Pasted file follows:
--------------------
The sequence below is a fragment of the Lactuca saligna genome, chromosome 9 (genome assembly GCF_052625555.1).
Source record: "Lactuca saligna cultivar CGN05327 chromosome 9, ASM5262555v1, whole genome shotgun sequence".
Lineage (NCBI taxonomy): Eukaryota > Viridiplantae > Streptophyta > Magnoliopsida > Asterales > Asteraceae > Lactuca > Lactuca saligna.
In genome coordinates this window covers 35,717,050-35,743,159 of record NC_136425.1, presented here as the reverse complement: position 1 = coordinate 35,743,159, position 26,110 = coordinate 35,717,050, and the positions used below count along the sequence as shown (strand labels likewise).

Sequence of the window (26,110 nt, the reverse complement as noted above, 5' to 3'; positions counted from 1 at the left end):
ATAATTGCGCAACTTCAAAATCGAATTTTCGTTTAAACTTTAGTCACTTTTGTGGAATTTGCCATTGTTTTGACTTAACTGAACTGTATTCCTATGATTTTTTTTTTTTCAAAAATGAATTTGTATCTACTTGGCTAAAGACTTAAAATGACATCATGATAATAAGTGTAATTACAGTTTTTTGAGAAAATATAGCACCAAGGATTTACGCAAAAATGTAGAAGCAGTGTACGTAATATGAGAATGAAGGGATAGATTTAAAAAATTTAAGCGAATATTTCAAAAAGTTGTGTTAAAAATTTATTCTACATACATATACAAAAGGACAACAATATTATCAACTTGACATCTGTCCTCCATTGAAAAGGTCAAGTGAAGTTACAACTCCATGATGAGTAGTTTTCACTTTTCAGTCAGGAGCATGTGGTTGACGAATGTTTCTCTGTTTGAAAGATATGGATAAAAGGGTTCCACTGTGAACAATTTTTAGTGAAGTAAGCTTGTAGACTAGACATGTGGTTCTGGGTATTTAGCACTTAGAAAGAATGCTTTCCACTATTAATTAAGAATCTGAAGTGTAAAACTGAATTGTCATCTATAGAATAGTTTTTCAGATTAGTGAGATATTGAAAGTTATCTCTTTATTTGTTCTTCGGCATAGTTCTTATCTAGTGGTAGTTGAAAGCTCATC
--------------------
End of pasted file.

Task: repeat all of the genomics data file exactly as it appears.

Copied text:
The sequence below is a fragment of the Lactuca saligna genome, chromosome 9 (genome assembly GCF_052625555.1).
Source record: "Lactuca saligna cultivar CGN05327 chromosome 9, ASM5262555v1, whole genome shotgun sequence".
Lineage (NCBI taxonomy): Eukaryota > Viridiplantae > Streptophyta > Magnoliopsida > Asterales > Asteraceae > Lactuca > Lactuca saligna.
In genome coordinates this window covers 35,717,050-35,743,159 of record NC_136425.1, presented here as the reverse complement: position 1 = coordinate 35,743,159, position 26,110 = coordinate 35,717,050, and the positions used below count along the sequence as shown (strand labels likewise).

Sequence of the window (26,110 nt, the reverse complement as noted above, 5' to 3'; positions counted from 1 at the left end):
ATAATTGCGCAACTTCAAAATCGAATTTTCGTTTAAACTTTAGTCACTTTTGTGGAATTTGCCATTGTTTTGACTTAACTGAACTGTATTCCTATGATTTTTTTTTTTTCAAAAATGAATTTGTATCTACTTGGCTAAAGACTTAAAATGACATCATGATAATAAGTGTAATTACAGTTTTTTGAGAAAATATAGCACCAAGGATTTACGCAAAAATGTAGAAGCAGTGTACGTAATATGAGAATGAAGGGATAGATTTAAAAAATTTAAGCGAATATTTCAAAAAGTTGTGTTAAAAATTTATTCTACATACATATACAAAAGGACAACAATATTATCAACTTGACATCTGTCCTCCATTGAAAAGGTCAAGTGAAGTTACAACTCCATGATGAGTAGTTTTCACTTTTCAGTCAGGAGCATGTGGTTGACGAATGTTTCTCTGTTTGAAAGATATGGATAAAAGGGTTCCACTGTGAACAATTTTTAGTGAAGTAAGCTTGTAGACTAGACATGTGGTTCTGGGTATTTAGCACTTAGAAAGAATGCTTTCCACTATTAATTAAGAATCTGAAGTGTAAAACTGAATTGTCATCTATAGAATAGTTTTTCAGATTAGTGAGATATTGAAAGTTATCTCTTTATTTGTTCTTCGGCATAGTTCTTATCTAGTGGTAGTTGAAAGCTCATC